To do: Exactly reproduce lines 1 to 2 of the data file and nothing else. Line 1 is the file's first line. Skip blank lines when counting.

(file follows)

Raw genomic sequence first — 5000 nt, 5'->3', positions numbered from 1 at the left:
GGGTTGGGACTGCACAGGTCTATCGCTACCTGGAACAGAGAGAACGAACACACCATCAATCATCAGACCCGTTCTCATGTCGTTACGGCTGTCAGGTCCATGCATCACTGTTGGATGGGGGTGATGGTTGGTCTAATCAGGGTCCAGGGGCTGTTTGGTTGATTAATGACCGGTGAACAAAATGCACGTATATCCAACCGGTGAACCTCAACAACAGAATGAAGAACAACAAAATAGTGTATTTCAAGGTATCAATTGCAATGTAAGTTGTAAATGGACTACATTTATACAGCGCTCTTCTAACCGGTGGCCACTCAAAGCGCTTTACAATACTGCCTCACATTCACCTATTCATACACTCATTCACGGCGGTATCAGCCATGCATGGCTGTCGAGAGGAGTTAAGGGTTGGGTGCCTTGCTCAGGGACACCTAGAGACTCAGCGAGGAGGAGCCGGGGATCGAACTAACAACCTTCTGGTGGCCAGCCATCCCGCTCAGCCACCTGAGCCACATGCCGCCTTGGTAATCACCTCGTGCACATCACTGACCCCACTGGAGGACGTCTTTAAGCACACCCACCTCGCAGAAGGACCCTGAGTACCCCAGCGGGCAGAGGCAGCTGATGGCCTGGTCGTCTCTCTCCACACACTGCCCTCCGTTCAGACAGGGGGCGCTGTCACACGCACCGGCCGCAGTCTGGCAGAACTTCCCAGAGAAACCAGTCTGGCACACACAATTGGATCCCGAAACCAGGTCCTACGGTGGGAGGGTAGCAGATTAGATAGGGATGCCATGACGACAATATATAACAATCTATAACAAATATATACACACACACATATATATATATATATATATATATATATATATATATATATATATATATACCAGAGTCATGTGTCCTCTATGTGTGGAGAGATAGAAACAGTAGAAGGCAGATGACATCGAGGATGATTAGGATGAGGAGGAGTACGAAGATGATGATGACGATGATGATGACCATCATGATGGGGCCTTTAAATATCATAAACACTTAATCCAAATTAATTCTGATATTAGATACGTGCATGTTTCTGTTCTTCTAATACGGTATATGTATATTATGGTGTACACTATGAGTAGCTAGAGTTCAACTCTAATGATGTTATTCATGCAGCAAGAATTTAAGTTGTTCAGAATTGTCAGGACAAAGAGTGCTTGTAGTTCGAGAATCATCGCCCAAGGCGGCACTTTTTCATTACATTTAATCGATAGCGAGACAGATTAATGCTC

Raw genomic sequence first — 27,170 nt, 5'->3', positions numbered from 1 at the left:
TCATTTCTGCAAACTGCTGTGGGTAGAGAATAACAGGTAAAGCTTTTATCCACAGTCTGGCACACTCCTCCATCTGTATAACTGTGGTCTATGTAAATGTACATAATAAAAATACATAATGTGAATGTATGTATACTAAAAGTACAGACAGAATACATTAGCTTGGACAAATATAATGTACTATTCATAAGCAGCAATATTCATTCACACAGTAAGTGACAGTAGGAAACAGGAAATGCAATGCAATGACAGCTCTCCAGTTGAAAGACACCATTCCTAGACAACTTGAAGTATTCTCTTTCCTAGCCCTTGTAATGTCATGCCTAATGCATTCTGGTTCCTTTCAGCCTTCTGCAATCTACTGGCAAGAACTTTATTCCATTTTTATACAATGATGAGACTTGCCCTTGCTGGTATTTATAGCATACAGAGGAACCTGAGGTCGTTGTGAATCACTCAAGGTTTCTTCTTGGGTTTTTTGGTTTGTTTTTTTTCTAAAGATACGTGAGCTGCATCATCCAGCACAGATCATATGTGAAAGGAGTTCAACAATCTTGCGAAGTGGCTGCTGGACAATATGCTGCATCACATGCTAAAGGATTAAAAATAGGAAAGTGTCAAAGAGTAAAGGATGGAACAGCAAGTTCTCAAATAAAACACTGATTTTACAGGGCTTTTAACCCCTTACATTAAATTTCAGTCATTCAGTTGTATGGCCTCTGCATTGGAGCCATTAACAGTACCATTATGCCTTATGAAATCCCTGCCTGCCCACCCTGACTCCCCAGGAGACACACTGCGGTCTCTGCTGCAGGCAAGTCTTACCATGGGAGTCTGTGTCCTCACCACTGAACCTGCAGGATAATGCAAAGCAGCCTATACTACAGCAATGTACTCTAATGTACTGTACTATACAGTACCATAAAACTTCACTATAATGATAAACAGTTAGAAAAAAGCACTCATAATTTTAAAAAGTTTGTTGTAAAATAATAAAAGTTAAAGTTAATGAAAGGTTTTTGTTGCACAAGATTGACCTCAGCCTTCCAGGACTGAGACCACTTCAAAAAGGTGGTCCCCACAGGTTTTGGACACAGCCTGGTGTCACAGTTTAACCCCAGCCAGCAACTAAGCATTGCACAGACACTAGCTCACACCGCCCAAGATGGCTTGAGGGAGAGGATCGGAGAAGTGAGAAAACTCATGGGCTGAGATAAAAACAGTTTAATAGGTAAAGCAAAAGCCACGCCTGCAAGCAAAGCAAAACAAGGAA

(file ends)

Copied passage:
Raw genomic sequence first — 5000 nt, 5'->3', positions numbered from 1 at the left:
GGGTTGGGACTGCACAGGTCTATCGCTACCTGGAACAGAGAGAACGAACACACCATCAATCATCAGACCCGTTCTCATGTCGTTACGGCTGTCAGGTCCATGCATCACTGTTGGATGGGGGTGATGGTTGGTCTAATCAGGGTCCAGGGGCTGTTTGGTTGATTAATGACCGGTGAACAAAATGCACGTATATCCAACCGGTGAACCTCAACAACAGAATGAAGAACAACAAAATAGTGTATTTCAAGGTATCAATTGCAATGTAAGTTGTAAATGGACTACATTTATACAGCGCTCTTCTAACCGGTGGCCACTCAAAGCGCTTTACAATACTGCCTCACATTCACCTATTCATACACTCATTCACGGCGGTATCAGCCATGCATGGCTGTCGAGAGGAGTTAAGGGTTGGGTGCCTTGCTCAGGGACACCTAGAGACTCAGCGAGGAGGAGCCGGGGATCGAACTAACAACCTTCTGGTGGCCAGCCATCCCGCTCAGCCACCTGAGCCACATGCCGCCTTGGTAATCACCTCGTGCACATCACTGACCCCACTGGAGGACGTCTTTAAGCACACCCACCTCGCAGAAGGACCCTGAGTACCCCAGCGGGCAGAGGCAGCTGATGGCCTGGTCGTCTCTCTCCACACACTGCCCTCCGTTCAGACAGGGGGCGCTGTCACACGCACCGGCCGCAGTCTGGCAGAACTTCCCAGAGAAACCAGTCTGGCACACACAATTGGATCCCGAAACCAGGTCCTACGGTGGGAGGGTAGCAGATTAGATAGGGATGCCATGACGACAATATATAACAATCTATAACAAATATATACACACACACATATATATATATATATATATATATATATATATATATATATATATATATACCAGAGTCATGTGTCCTCTATGTGTGGAGAGATAGAAACAGTAGAAGGCAGATGACATCGAGGATGATTAGGATGAGGAGGAGTACGAAGATGATGATGACGATGATGATGACCATCATGATGGGGCCTTTAAATATCATAAACACTTAATCCAAATTAATTCTGATATTAGATACGTGCATGTTTCTGTTCTTCTAATACGGTATATGTATATTATGGTGTACACTATGAGTAGCTAGAGTTCAACTCTAATGATGTTATTCATGCAGCAAGAATTTAAGTTGTTCAGAATTGTCAGGACAAAGAGTGCTTGTAGTTCGAGAATCATCGCCCAAGGCGGCACTTTTTCATTACATTTAATCGATAGCGAGACAGATTAATGCTC